From our files, Jan. 6

Published 9:10 am Monday, January 8, 2018

100 YEARS AGO — 1918

January first is always called moving day, but judging by the many wagon loads of household goods crossing town, nearly every day has been moving day. There is much more moving than ever before noticed here in Danville.

The Department of Labor has designated the week of Feb. 5 for the registration of all unnaturalized Germans in America. The police, postmasters and all United States authorities will assist in doing the work and complete information concerning each alien will be obtained, including photographs and finger prints.

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Thomas McGraw bought W.R. Picket’s cigar stand at the Gilcher Hotel. The cigar stand has been a success and carried a fine line of high class cigars, which will be continued by the new owner, Mr. McGraw.

Coal dealers everywhere are urging the people to use as little fuel as possible and make every lump of coal burn to the limit. We are not out of the woods yet, so use every precaution toward saving.

The Red Cross bazaar held at the Messenger office on Saturday was a great success. The women disposed of all the articles before noon and could have sold much more. The receipts were about $33.

Why not organize a company of home guards in Danville? There are men enough here who tried to enter the army and were turned down on a slight defect who could enter the home guards. There are likewise some men in Danville who are well versed on military matters to take the company and soon have it in good shape.

75 YEARS AGO — 1943

Edwin Carpenter, 26, a Bardstown jeweler, was awarded the title of First Father of 1943 in a contest sponsored by The Advocate-Messenger. The baby, Robert Joseph Carpenter, was born at 8:35 a.m. on Jan. 1 and was the first baby born in Boyle County in 1943. This is Mr. Carpenter’s third child. For his own comfort he will receive a smoking stand from the Baugh and Garner Furniture Company. Freeman Furniture Co., the Hub Department Store and the Cinderella Shop have contributed baby garments to give the “First Father” a start toward clothing his infant son.

A loosening of restrictions for surgical dressing workers has been announced. The decision to ease up on former regulations was made after a visit to the local workroom by the area Red Cross inspector. In the future, in order to push more work through and secure more workers, volunteers may wear their uniforms under their coats, or put them on over their dresses when they reach the library building where the workroom is located. Nail polish need not be removed unless it is chipping off and falling on the dressings.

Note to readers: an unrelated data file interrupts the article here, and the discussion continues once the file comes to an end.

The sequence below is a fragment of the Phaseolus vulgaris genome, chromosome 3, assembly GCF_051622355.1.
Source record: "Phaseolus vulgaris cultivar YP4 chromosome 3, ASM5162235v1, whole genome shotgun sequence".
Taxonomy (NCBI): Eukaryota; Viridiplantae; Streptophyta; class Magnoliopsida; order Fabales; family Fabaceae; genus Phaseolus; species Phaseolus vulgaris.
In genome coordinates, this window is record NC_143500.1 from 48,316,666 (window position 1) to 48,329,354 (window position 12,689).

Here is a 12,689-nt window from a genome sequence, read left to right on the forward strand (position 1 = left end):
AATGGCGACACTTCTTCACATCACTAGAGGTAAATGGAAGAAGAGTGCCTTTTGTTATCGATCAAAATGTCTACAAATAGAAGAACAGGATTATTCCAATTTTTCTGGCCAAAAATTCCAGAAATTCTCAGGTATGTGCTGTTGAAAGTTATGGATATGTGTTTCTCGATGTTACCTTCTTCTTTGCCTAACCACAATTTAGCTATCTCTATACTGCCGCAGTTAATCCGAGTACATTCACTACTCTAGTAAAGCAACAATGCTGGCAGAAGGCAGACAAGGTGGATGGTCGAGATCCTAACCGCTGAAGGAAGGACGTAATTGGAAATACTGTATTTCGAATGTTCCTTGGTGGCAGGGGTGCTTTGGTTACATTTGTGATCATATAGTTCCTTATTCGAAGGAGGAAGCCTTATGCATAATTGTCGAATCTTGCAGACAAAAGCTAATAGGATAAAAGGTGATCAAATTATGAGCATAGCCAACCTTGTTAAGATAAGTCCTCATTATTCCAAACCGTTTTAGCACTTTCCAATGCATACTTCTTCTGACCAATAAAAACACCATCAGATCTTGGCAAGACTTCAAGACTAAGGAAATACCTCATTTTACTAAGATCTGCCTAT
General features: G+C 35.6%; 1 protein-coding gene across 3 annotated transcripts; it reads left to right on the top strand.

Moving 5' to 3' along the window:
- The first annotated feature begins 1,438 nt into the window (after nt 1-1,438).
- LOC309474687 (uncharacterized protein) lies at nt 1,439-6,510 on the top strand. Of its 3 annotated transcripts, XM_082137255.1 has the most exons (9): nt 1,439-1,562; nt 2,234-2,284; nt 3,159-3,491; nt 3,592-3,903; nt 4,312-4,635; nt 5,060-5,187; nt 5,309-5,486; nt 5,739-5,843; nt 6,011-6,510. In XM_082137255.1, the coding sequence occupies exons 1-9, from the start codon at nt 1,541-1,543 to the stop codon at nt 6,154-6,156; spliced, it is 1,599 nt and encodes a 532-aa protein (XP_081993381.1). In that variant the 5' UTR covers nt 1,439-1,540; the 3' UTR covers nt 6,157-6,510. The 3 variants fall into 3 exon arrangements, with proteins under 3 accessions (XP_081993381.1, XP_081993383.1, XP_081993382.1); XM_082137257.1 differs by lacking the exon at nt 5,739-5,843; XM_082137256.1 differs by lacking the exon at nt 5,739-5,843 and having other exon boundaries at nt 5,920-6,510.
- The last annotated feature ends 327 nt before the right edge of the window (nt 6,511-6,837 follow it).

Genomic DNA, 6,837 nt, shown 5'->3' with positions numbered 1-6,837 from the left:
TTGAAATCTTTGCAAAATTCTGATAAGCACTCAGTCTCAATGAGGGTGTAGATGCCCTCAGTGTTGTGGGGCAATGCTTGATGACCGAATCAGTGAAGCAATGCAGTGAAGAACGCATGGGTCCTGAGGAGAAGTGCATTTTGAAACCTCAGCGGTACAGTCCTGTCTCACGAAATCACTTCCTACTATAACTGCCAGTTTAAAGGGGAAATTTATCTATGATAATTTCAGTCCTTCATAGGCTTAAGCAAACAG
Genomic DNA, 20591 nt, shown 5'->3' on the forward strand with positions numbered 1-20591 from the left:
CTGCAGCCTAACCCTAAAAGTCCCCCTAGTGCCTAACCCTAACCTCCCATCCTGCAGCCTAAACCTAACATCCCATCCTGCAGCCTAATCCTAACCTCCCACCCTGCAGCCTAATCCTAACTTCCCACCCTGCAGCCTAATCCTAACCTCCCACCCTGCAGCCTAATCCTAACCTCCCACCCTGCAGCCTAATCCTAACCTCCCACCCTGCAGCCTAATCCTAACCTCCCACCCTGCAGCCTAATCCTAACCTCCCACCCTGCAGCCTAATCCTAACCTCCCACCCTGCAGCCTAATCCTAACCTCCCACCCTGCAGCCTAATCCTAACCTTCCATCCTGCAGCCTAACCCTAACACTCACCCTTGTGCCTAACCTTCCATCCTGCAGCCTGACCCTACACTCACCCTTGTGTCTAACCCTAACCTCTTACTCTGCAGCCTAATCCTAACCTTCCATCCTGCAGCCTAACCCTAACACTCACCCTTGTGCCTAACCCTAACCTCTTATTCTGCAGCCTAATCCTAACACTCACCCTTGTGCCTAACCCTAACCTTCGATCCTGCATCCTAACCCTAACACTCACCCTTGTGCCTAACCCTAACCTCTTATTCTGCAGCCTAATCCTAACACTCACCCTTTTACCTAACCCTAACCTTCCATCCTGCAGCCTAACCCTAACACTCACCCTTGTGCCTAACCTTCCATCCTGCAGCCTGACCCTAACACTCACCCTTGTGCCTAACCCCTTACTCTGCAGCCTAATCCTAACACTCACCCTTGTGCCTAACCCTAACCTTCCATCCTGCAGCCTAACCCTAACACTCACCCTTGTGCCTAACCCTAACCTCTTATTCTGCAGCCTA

William Gentry, a first lieutenant in the U.S. Army, from Harrodsburg, has been listed by the War Department as a prisoner of war of the Japanese in the Philippines. The Lieutenant’s father, James Thomas Gentry, also lives in Harrodsburg. First Lieut. George Alger Van Arsdall has also been listed as a prisoner. His wife lives in Harrodsburg.

Master Sergeant Clyde D. Harmon, U.S. Army, has arrived in North Africa where he is a member of an armored division. The news was contained in the first letter received since September by his parents, Mr. and Mrs. Clyde Harmon of Perryville.

50 YEARS AGO — 1968

Stuart Powell, Perryville native, who for the past seven years has been president and general manager of the Powell-Hester Motors, Ford Dealership in Lancaster, has assumed his duties here as general manager of the Danville Motors Ford dealership. Mr. Powell, 39, is the son of the late Henry Powell of Perryville, who at one time owned and managed garages and automobile dealerships in Perryville, Lawrenceburg and Harrodsburg, and Mrs. Henry Powell, who still makes her home in Perryville.

Pfc. Stanley “Butch” Lawson, of Perkins Avenue, the 20-year-old son of Mr. and Mrs. Stanley Lawson, was chosen to march in the Rose Bowl Parade with members of the 29 Palms Base Band of the United States Marine Corp in California. Not all members of the band participated in the parade. During the performance, Pfc. Lawson played the French horn, however, he is also qualified at playing the cornet and trumpet.

Sale of the Moreland School property, declared surplus by the Lincoln County Board of Education after students were transferred to Hustonville, is being negotiated.

Several persons were evacuated from the Clark Apartments at Fourth and Walnut streets after a fire of undetermined origin was discovered in the large building. Firemen were able to contain the blaze to an upstairs hall and bathroom closet.

25 YEARS AGO — 1993

The latest addition to the Danville Police Department is Lars, a German shepherd, under the direction of his handler, Officer Charles Parks. Lars was bred in Czechoslovakia and trained in Germany. He has just completed a month-long training program with Parks at Advance Canine Academy in Bowling Green.

More than 30,000 Elvis Presley commemorative stamps were sold on Friday in Boyle, Mercer, Lincoln, Garrard and Casey counties. Some people waited in line for as long and 1 1/2 hours. “Everyone is all shook up over Elvis,” said Lancaster Postmaster Linda Ueltschi. More than 18,000 of the 29-cent Elvis stamps were sold in Danville with about 5,500 sold during the first hour. The Harrodsburg post office sold around 4,000 Elvis stamps in 20 minutes.

All female employees at Casey County Courthouse received a somewhat unusual Christmas gift — bathroom scales — from County Judge-Executive David H. Johnson. He said that most everybody makes a New Year’s resolution to lose weight. “I  just wanted to assist my friends with the resolution.” The men got after-shave lotion and a ballpoint pen. Johnson said he had not received any thank you notes yet.